Spoken like a true noner. You have obviously never been in management, if so, you aren't good at it.

Those commanding officers have to obey the same rules. If not, an enlisted E4 will pay them a visit and detain them. Has nothing to do with rank, but with integrity. Break the established rules and you'll pay the price. I was briefed by an E3 not to visit those sites. That same E3 briefed O4s and above. Those rules have been in place since my father served.

Something you probably have no clue about. Don't stop believing.



posted on Jun, 29 2013 @ 02:47 AM
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Glenn Greenwald just said he considers this an honour even above winning a Pulitzer prize
It means he's doing his job.



posted on Jun, 29 2013 @ 03:49 AM
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Cannt see this on CNN but then again can't see it the BBC - typical!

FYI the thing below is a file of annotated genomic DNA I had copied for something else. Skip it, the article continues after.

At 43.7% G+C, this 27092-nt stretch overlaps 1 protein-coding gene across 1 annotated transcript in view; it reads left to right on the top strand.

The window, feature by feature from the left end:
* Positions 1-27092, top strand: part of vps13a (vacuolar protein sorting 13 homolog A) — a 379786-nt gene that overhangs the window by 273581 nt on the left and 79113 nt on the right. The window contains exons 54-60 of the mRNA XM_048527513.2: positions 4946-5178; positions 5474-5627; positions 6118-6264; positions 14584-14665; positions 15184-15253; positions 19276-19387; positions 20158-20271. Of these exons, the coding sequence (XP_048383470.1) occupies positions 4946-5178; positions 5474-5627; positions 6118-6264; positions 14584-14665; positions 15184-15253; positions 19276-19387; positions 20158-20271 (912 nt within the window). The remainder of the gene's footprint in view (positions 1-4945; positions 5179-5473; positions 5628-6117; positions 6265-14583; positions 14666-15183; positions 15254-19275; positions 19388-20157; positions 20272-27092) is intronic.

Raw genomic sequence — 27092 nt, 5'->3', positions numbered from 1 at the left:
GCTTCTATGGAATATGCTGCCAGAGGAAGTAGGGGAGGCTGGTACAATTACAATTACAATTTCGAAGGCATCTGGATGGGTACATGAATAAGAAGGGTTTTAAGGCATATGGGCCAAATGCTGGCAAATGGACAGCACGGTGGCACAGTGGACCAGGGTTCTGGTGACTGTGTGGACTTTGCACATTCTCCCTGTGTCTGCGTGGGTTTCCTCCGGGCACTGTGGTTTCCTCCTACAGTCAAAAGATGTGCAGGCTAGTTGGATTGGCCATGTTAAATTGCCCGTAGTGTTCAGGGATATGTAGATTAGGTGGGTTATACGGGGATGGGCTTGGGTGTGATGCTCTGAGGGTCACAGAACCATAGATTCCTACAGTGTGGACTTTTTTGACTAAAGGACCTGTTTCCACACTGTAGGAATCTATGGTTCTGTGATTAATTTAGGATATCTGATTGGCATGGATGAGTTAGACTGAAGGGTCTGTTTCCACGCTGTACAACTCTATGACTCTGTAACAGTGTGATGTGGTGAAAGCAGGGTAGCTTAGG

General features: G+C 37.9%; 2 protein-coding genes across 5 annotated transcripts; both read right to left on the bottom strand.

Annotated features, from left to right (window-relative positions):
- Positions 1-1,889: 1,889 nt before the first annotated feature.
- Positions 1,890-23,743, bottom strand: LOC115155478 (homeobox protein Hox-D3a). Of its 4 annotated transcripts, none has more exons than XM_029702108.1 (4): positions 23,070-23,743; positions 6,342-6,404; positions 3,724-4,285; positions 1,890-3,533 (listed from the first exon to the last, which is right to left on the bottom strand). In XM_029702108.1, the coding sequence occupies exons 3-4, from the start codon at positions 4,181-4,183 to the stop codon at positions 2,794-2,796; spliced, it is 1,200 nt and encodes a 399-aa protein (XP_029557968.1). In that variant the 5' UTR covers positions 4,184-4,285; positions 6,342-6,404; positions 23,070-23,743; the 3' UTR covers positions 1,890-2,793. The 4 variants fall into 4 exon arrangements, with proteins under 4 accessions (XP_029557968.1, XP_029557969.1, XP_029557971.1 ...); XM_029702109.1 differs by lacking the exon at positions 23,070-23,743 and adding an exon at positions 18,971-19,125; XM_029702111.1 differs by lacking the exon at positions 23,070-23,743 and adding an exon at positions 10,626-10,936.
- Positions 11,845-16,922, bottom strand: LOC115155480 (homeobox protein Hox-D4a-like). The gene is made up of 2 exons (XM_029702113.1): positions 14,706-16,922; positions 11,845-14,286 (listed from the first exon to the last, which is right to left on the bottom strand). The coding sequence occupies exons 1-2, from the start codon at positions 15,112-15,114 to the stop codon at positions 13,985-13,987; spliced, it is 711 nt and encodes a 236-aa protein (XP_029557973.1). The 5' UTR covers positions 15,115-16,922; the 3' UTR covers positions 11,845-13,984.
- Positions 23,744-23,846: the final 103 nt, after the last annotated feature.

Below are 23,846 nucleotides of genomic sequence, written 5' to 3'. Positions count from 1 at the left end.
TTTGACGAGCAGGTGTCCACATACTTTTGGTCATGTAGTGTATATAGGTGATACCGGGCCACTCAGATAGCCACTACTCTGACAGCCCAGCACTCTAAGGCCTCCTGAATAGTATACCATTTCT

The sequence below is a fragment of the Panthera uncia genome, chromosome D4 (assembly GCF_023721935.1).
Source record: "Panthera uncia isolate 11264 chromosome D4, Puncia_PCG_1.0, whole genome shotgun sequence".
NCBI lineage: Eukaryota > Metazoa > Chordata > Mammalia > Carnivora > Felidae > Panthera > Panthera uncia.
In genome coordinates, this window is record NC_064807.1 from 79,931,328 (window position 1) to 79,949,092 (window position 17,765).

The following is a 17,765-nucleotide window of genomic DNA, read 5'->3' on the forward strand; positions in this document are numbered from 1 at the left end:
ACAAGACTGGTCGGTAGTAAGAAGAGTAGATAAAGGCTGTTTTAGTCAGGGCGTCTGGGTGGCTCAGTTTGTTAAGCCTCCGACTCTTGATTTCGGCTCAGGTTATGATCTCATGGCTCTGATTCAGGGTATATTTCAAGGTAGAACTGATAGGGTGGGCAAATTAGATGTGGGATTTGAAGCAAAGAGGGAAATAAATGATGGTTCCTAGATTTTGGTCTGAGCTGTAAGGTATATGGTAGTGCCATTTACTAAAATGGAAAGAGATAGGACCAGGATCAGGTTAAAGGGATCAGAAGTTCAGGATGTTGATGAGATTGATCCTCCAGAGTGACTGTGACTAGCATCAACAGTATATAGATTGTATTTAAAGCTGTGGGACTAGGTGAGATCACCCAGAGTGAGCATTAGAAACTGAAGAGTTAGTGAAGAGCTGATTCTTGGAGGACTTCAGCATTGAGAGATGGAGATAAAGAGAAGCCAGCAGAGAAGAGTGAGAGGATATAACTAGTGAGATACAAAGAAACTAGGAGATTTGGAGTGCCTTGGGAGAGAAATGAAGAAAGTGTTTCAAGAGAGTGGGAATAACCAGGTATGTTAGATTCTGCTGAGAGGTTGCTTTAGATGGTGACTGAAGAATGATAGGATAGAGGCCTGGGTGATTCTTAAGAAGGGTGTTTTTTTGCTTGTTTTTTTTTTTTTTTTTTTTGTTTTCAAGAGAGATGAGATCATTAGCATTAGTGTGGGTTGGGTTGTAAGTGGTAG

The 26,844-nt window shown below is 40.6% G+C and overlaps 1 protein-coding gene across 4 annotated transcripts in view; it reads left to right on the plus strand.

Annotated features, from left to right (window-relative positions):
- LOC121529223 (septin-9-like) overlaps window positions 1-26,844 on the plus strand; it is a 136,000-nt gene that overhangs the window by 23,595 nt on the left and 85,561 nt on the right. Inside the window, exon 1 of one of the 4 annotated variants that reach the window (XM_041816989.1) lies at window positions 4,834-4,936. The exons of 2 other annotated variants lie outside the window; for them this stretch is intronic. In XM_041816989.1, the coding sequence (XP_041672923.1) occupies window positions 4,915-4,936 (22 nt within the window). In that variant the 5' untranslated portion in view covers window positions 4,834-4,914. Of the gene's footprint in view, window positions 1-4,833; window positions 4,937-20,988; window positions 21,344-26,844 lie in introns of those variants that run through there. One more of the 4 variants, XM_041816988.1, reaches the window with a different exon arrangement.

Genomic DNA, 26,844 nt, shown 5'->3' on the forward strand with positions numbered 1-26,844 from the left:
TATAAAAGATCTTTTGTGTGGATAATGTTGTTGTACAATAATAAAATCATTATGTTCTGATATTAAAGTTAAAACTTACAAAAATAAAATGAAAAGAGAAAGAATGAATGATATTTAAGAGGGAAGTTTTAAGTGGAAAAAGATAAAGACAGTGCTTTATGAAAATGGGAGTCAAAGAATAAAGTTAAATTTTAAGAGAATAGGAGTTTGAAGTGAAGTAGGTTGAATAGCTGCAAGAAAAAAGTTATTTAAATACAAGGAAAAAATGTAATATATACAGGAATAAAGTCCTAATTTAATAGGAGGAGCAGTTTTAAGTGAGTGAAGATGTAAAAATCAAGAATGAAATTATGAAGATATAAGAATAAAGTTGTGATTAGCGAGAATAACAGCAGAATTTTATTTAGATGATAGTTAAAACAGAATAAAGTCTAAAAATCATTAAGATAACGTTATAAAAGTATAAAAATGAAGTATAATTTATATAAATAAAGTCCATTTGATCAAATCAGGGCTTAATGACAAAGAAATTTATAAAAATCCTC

posted on Jun, 29 2013 @ 05:05 AM
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reply to post by Bedlam
 


Guardian

I think you are referring to this.

It's a single screenshot of a map from a document, it's not an actual powerpoint as you claim. You can't actually access any documents.

Yes the screenshot is from a classified document, I'll grant you that. However without the full document or any context the screenshot effectively means nothing. All it shows is all the countries of the world colour coded as to how much the U.S. spies on them. I'd think it's out in the open now anyway, so blocking this site is akin to closing the barn door after the horse has bolted.

I do not believe they should be blocking it nor there stated reasons for doing it - network hygiene - whatever that Orwellian speak means....